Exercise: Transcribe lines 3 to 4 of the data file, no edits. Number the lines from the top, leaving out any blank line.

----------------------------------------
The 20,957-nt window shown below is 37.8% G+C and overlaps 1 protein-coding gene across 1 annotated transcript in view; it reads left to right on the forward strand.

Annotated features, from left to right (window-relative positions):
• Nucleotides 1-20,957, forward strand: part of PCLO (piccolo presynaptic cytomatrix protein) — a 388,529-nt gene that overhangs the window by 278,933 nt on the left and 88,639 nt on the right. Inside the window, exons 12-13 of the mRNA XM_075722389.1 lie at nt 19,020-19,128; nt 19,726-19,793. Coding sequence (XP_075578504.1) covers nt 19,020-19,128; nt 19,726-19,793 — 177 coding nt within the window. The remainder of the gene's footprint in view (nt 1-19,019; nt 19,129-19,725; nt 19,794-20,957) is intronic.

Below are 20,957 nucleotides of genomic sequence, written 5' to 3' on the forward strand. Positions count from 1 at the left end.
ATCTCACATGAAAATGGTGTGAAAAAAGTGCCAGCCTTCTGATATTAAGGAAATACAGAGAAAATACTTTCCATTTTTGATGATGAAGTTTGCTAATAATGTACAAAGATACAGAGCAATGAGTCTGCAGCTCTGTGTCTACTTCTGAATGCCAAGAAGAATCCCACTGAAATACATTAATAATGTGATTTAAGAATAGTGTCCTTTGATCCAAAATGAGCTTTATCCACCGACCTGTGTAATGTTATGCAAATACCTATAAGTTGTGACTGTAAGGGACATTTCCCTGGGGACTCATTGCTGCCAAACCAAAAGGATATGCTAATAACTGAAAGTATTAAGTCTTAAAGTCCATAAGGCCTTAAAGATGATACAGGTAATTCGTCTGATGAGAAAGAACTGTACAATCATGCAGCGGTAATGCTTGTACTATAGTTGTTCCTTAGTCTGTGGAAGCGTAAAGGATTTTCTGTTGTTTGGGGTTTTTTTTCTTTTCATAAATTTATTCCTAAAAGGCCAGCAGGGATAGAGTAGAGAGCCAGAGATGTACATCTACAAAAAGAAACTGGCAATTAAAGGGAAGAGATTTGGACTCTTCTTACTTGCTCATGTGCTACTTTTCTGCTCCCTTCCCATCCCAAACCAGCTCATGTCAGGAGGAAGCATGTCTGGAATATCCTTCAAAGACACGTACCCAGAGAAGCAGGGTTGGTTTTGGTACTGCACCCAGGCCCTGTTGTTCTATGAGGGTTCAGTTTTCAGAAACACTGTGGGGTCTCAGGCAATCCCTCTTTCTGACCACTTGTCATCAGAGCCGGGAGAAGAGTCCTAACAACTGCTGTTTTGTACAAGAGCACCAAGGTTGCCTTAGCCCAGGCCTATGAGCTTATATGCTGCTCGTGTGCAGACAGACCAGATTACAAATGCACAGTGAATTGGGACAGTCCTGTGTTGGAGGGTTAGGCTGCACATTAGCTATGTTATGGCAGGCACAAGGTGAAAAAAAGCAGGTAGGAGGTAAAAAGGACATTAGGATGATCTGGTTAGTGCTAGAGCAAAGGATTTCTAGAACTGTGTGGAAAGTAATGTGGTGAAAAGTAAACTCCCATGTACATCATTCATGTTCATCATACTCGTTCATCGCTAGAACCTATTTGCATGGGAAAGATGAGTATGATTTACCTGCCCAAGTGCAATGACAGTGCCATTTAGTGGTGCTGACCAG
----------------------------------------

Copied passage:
• Nucleotides 1-20,957, forward strand: part of PCLO (piccolo presynaptic cytomatrix protein) — a 388,529-nt gene that overhangs the window by 278,933 nt on the left and 88,639 nt on the right. Inside the window, exons 12-13 of the mRNA XM_075722389.1 lie at nt 19,020-19,128; nt 19,726-19,793. Coding sequence (XP_075578504.1) covers nt 19,020-19,128; nt 19,726-19,793 — 177 coding nt within the window. The remainder of the gene's footprint in view (nt 1-19,019; nt 19,129-19,725; nt 19,794-20,957) is intronic.

Below are 20,957 nucleotides of genomic sequence, written 5' to 3' on the forward strand. Positions count from 1 at the left end.